This is a serious accusation for any small or big brand to see come across their stream, but sadly you usually won’t find anyone responding. A company like the BBC has a huge number of websites within their umbrella, so I was overly impressed to see the BBC Sports webmaster, Lewis Wiltshire, respond intelligently and thoughtfully to the accusations.

The key to handling something like this is of course to be to the point, non confrontational because you’re representing your brand. The BBC should be thankful for having someone like this on their team, especially since reputation management is not Lewis’s job at all….the man is a sports editor!

The links in question are editorial, and the fact a site like that would link to interesting sites in the niche is awesome. While the links didn’t look “iffy” to me, I can see how Sam and other SEO’s might speculate that they were indeed evil paid links.

I don’t want to dupe too much of Sam’s content, but here’s the gist of what Lewis replied with in the comments;

I’m Lewis Wiltshire, the Editor of the BBC Sport website and therefore responsible for the pages you mention.

The first issue to deal with is the question you raise in your headline, and then again in your closing paragraphs. To suggest that the BBC sells these links to external websites, which as you rightly say would be against the BBC’s charter, is clearly a very serious allegation. It’s also totally untrue.

None of the links to external websites from the BBC’s UK-facing website are sold. All of them are editorially selected because we believe they offer useful onward reading for our audience.

It’s part of our public service remit to link to other websites, partly for the benefit of the industry and partly for the benefit of our users who trust us to lead them towards useful services on the wider web.

There’s a lot more discussion in the post and I highly recommend reading of all it, taking it in and learning a thing or two.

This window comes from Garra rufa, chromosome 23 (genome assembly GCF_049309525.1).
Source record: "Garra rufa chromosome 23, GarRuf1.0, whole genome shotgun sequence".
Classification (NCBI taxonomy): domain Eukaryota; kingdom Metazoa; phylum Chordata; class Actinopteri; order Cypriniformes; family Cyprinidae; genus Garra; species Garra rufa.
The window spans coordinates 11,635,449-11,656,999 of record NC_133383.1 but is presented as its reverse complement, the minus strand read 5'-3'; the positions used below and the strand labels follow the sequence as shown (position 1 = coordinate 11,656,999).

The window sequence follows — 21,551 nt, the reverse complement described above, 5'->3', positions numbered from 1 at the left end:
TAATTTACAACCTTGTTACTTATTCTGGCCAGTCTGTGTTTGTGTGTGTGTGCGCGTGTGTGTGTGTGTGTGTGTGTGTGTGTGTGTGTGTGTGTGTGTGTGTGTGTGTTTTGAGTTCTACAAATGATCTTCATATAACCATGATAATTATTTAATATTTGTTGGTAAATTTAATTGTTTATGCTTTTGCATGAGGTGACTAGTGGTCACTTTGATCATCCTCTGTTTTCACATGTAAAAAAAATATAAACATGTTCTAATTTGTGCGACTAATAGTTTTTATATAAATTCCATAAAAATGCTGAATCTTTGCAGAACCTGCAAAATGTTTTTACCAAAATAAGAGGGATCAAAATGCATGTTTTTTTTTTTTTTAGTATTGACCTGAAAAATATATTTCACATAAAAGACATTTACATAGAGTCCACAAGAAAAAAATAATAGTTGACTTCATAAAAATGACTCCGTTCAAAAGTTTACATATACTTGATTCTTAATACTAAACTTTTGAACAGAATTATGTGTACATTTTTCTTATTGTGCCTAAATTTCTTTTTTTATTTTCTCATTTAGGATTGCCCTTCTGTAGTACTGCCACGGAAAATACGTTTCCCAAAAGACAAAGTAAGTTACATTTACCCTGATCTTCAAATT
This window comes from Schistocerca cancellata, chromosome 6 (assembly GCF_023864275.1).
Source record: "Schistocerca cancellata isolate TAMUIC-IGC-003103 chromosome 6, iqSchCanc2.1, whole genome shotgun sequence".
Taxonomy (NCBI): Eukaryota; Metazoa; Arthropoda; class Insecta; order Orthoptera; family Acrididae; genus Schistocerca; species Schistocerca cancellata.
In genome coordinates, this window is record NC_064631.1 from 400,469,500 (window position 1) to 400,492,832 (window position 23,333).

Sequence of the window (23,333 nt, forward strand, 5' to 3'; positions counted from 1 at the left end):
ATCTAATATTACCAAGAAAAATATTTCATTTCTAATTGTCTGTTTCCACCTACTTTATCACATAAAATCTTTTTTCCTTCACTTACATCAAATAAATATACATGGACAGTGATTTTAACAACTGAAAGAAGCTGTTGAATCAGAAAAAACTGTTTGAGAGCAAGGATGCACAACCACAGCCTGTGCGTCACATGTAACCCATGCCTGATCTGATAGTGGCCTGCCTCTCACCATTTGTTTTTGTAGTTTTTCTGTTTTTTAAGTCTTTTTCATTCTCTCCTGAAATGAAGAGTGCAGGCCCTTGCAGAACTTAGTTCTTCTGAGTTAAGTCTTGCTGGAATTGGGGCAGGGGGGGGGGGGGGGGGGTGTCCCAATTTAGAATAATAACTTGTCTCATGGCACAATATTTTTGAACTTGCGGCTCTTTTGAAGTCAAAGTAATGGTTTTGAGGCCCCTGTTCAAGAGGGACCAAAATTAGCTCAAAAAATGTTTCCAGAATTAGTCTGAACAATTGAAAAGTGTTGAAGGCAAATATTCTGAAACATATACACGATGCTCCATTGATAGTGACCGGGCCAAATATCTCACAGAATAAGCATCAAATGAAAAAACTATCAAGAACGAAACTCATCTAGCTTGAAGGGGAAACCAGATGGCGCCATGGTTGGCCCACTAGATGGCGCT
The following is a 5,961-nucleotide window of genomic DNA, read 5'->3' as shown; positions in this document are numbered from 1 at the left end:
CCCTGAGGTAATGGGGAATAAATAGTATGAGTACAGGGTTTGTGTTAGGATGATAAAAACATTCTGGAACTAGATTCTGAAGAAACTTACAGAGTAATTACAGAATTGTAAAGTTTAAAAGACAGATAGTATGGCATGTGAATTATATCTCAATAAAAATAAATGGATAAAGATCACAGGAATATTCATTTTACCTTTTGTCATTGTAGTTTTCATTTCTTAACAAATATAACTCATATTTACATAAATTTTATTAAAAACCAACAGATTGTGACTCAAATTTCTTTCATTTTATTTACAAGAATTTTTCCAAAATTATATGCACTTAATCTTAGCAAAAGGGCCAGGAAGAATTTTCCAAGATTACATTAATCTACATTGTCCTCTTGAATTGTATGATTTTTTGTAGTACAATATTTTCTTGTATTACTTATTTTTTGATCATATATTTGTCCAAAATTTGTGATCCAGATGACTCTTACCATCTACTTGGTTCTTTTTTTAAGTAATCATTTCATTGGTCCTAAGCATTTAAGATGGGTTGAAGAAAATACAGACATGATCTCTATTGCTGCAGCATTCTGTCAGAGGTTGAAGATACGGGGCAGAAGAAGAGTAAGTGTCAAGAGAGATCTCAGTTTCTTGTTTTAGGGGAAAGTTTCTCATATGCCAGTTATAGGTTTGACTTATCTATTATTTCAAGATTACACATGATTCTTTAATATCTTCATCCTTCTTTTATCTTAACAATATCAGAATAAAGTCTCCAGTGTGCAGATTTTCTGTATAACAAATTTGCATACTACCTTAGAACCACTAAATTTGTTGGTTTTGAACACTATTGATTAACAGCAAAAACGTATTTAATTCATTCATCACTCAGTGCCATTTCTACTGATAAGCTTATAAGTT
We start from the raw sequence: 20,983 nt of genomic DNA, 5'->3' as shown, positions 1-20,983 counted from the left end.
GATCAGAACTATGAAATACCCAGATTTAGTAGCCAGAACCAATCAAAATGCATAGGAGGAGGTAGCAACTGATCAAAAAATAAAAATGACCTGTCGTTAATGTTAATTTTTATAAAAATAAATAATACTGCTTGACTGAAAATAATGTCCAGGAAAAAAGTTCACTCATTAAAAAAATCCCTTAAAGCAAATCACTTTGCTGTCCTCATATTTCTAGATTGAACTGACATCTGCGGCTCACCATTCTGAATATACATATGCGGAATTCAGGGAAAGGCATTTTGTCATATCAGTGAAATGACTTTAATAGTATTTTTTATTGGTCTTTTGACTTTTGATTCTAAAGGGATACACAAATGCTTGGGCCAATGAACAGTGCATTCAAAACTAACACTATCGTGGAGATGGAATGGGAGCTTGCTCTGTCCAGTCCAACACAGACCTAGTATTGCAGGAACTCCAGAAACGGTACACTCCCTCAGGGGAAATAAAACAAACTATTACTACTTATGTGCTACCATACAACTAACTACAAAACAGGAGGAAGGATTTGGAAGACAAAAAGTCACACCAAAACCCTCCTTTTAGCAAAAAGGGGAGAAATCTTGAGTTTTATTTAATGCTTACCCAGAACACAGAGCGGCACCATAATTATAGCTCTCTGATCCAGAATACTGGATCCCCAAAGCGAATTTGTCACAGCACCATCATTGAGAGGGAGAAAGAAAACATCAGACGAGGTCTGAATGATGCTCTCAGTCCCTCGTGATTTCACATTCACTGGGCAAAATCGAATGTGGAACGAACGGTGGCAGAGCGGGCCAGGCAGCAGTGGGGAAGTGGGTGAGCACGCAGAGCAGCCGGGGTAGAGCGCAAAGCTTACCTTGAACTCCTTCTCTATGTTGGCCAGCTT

Read the entire post: http://blog.pushon.co.uk/search-engine-optimisation-seo/paid-links-on-the-bbc/

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Outdoor Adventures Whistler & Howling Dog Tours: Reputation Management Nightmare

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February 1  |  Reputation Management  |   Ryan Clark

There is a hot new topic going around about the slaughtering of around 100 sled dogs in Whistler BC. While everyone is currently calling on a full out Boycott of Adventures Tours Whistler, they’re saying they had sold the dogs to Howling Dog Tours of Whistler BC. Howling Dog Tours has already place the blame on some other bloke who is supposedly the killer of all those cute puppies. While it’s almost too late for them to recover in the next few years, it sure makes for an interesting reputation management post. Regardless of this, living in Whistler BC is still one of the best spots in North America!

The quickness of social media, and the power of viral marketing has currently spawned boycotts of the companies, endless blog posts and REALLY bad looking press. If you search for both companies in Google, you’ll see a plethora of news posts ranking right below regarding the dog slaughtering. This is going to hurt them big time no matter what they do, and even if they didn’t kill a single dog. This is a VERY important lesson to be learned because one slip up can bring your company to its knees. It’s too bad the same didn’t happen for some Wall Street firms I remain to not name…

So you wanna see just how badly this is effecting them within 24 hours of the news coming out? Sure you do! I can only imagine this is going to get worse before it gets better, but at least Adventure Tours has already got a press release fired off and ranking in the top 10. Howling Dog Tours has put up a statement on their website to tame the angry visitors, but I’d expect this not to relent for some time to come. Lets take a look at Twitter and Google, and when you look at these results, put yourself in the mind of a potential customer.


Outdoor Adventures:

and


Howling Dog Tours:

All I can say is I hope the person responsible for the dog shootings gets some jail time or a huge fine, and that the future social media director for any of the companies gets a big paycheck. So keep in mind the next time you’re thinking of doing something stupid, illegal or shady with your company that you remember this post.